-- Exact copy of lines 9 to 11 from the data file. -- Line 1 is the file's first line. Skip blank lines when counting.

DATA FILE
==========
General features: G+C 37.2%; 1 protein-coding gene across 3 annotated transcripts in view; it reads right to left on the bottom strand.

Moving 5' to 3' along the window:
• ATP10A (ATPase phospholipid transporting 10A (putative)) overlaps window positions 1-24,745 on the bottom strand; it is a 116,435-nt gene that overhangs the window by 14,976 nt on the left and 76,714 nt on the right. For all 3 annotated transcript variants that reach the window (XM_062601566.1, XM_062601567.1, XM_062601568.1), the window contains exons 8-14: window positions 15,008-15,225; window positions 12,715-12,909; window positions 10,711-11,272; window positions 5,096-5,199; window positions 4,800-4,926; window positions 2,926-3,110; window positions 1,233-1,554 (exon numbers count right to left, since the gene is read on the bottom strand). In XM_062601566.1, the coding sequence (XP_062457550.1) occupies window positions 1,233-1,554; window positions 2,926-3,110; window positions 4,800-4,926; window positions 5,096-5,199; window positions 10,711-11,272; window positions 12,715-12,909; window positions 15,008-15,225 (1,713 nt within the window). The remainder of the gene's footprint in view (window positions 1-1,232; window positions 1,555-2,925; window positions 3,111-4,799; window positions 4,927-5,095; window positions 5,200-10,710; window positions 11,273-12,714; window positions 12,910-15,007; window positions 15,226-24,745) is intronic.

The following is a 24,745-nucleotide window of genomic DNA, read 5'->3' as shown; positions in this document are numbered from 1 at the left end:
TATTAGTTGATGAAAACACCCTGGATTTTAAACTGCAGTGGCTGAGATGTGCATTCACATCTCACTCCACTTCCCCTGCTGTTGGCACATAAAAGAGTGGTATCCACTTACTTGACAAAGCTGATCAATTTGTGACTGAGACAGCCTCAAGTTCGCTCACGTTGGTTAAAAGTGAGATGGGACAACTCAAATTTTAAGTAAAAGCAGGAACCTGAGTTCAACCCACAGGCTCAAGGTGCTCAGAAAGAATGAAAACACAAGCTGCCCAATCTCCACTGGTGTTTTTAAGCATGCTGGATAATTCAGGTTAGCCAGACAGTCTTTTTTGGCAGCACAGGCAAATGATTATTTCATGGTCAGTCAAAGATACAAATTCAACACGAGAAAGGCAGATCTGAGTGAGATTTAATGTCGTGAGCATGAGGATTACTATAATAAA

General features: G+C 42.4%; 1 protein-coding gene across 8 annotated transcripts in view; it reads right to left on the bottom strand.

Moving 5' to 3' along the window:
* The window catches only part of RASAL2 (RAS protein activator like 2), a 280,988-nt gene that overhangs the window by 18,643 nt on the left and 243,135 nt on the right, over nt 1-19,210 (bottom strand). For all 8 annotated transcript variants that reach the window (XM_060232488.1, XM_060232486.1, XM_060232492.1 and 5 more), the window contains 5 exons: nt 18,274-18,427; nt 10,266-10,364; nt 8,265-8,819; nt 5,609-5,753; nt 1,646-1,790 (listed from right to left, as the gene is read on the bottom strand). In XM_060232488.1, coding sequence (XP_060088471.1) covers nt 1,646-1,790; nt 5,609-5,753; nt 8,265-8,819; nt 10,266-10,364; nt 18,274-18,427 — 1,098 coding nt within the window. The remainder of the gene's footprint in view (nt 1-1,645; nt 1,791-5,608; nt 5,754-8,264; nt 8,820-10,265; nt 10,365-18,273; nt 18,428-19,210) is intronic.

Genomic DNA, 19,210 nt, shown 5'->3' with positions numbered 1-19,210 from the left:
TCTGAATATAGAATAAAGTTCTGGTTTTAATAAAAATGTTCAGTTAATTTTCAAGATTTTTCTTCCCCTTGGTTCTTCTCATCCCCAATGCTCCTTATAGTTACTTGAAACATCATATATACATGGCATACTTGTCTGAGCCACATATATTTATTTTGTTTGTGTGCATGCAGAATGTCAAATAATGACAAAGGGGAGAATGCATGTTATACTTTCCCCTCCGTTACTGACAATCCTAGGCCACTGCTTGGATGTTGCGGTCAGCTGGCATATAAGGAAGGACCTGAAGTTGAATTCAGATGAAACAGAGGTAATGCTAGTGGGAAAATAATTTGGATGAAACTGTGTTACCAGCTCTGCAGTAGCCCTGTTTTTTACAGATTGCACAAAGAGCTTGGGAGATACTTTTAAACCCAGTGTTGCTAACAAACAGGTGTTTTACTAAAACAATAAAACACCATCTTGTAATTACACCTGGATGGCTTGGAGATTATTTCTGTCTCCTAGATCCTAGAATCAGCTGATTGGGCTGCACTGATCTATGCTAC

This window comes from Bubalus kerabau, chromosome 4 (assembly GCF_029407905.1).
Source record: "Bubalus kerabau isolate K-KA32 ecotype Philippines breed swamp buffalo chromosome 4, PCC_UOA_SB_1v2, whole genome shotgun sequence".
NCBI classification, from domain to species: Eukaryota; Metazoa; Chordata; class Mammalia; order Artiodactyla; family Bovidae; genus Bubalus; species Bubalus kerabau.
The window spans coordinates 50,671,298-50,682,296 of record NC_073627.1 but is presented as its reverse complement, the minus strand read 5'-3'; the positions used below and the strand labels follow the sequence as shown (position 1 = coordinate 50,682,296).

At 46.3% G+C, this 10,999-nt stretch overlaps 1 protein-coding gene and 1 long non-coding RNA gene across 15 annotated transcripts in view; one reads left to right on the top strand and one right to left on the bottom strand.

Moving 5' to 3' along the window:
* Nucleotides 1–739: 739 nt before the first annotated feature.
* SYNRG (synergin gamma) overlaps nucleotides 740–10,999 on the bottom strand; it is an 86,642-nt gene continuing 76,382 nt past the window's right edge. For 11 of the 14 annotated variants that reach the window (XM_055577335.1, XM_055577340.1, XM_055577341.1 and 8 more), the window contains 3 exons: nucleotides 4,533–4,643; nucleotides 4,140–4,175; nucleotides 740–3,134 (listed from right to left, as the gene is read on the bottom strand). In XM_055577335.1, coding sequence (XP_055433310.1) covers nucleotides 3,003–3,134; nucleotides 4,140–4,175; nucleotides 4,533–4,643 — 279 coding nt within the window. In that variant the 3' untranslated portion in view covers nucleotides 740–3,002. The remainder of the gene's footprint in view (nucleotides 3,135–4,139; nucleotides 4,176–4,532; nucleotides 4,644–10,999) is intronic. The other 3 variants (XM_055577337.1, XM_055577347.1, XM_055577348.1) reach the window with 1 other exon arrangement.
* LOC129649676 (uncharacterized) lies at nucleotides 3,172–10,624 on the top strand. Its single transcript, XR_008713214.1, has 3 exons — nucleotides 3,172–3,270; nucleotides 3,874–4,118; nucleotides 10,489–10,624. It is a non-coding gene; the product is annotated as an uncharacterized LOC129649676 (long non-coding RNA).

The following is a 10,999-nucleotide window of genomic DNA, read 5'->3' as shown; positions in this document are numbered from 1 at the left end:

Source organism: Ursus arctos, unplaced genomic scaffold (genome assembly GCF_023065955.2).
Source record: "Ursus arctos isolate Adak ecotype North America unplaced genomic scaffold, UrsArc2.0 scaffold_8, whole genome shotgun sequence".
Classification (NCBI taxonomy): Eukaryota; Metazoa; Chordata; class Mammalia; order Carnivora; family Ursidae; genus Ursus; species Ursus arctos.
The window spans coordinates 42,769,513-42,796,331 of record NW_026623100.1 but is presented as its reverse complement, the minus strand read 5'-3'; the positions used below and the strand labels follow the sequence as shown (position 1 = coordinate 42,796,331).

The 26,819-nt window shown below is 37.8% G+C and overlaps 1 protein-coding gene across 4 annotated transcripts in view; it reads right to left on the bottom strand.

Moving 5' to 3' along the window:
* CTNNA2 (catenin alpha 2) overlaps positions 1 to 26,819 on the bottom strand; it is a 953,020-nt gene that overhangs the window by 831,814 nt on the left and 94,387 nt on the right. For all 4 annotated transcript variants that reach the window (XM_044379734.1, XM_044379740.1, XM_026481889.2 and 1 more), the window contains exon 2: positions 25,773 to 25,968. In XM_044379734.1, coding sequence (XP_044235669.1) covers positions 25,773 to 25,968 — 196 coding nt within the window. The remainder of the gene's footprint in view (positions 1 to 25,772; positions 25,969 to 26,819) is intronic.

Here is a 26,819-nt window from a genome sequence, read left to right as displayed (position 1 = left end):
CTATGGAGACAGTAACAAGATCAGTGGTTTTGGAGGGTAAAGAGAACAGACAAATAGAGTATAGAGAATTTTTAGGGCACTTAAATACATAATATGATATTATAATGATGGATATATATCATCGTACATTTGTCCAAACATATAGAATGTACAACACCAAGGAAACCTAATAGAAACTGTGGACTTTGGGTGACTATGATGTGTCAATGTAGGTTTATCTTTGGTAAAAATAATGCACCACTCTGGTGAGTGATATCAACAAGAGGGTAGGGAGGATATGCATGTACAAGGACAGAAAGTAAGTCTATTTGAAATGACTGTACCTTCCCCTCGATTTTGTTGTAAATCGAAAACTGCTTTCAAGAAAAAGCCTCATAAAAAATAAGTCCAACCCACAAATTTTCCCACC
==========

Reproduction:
Genomic DNA, 19,210 nt, shown 5'->3' with positions numbered 1-19,210 from the left:
TCTGAATATAGAATAAAGTTCTGGTTTTAATAAAAATGTTCAGTTAATTTTCAAGATTTTTCTTCCCCTTGGTTCTTCTCATCCCCAATGCTCCTTATAGTTACTTGAAACATCATATATACATGGCATACTTGTCTGAGCCACATATATTTATTTTGTTTGTGTGCATGCAGAATGTCAAATAATGACAAAGGGGAGAATGCATGTTATACTTTCCCCTCCGTTACTGACAATCCTAGGCCACTGCTTGGATGTTGCGGTCAGCTGGCATATAAGGAAGGACCTGAAGTTGAATTCAGATGAAACAGAGGTAATGCTAGTGGGAAAATAATTTGGATGAAACTGTGTTACCAGCTCTGCAGTAGCCCTGTTTTTTACAGATTGCACAAAGAGCTTGGGAGATACTTTTAAACCCAGTGTTGCTAACAAACAGGTGTTTTACTAAAACAATAAAACACCATCTTGTAATTACACCTGGATGGCTTGGAGATTATTTCTGTCTCCTAGATCCTAGAATCAGCTGATTGGGCTGCACTGATCTATGCTAC

This window comes from Bubalus kerabau, chromosome 4 (assembly GCF_029407905.1).